The case caught the imagination of bloggers (where I first heard of it) after Levant recorded the first interrogation and uploaded it to youtube. In it, he subjects the civil servant inquisitor to a furious barrage reminiscent of a Howard Roark or John Galt monologue. From his introductory statement:
"It is my position that the government has no legal or moral authority to interrogate me or anyone else for publishing these words and pictures. That is a violation of my ancient and inalienable freedoms: freedom of speech, freedom of the press, and, in this case, religious freedom, and the separation of mosque and state. It is especially perverted that a bureaucracy calling itself the Alberta 'Human Rights' Commission would be the government agency violating my human rights... We have a heritage of free speech that we inherited from Great Britain that goes back to the year 1215 and the Magna Carta. We have a heritage of 800 years of British Common Law's protection of free speech, augmented by 250 years of Common Law in Canada... For a government bureaucrat to call any publisher, or anyone else, to an investigation to be quizzed about his political and religious expression is a violation of 800 years of Common Law, the Universal Declaration of Human Rights, our Bill of Rights and our Charter of Rights... It is a system that is part-Kafka, and part-Stalin."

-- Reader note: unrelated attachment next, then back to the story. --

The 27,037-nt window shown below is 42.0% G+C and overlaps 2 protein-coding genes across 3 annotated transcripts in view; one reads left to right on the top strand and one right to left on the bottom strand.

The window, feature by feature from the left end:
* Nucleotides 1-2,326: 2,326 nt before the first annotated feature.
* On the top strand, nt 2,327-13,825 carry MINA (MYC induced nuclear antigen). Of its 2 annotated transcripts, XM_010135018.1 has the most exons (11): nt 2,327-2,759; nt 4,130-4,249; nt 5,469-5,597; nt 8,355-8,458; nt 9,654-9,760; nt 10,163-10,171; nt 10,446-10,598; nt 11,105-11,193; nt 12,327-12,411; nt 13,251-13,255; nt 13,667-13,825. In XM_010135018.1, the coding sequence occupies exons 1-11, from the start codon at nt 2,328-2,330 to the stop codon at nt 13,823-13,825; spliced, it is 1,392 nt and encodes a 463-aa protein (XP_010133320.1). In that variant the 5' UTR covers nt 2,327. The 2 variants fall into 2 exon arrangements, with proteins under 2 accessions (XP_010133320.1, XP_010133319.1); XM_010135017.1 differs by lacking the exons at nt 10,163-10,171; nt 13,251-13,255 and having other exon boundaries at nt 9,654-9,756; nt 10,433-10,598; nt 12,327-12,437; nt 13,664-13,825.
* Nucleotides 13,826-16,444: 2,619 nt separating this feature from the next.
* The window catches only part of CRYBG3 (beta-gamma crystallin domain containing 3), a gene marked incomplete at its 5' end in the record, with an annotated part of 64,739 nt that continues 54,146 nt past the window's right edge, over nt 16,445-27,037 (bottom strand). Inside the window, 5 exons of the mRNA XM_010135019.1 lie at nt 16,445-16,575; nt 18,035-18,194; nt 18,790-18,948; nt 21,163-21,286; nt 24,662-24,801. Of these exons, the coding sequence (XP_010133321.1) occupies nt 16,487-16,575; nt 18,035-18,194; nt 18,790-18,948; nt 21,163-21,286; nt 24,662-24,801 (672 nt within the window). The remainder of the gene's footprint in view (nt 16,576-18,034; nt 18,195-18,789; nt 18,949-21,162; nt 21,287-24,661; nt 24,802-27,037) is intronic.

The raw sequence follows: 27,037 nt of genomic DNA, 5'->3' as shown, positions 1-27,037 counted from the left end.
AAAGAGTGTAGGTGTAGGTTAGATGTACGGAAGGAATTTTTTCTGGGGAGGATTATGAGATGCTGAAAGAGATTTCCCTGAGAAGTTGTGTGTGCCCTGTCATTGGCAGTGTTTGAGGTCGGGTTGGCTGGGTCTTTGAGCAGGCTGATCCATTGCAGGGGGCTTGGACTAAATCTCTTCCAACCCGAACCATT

And, when quizzed about the intention behind publishing the cartoons:
The full set of videos are here, and supply a refreshing challenge to the widespread belief in the superiority of group rights - in particular, the right not to have a group's beliefs offended - over individual rights. Fortunately, in this case, good sense prevailed: one of the complainants withdrew, and Ezra Levant was found not guilty of the other accusation.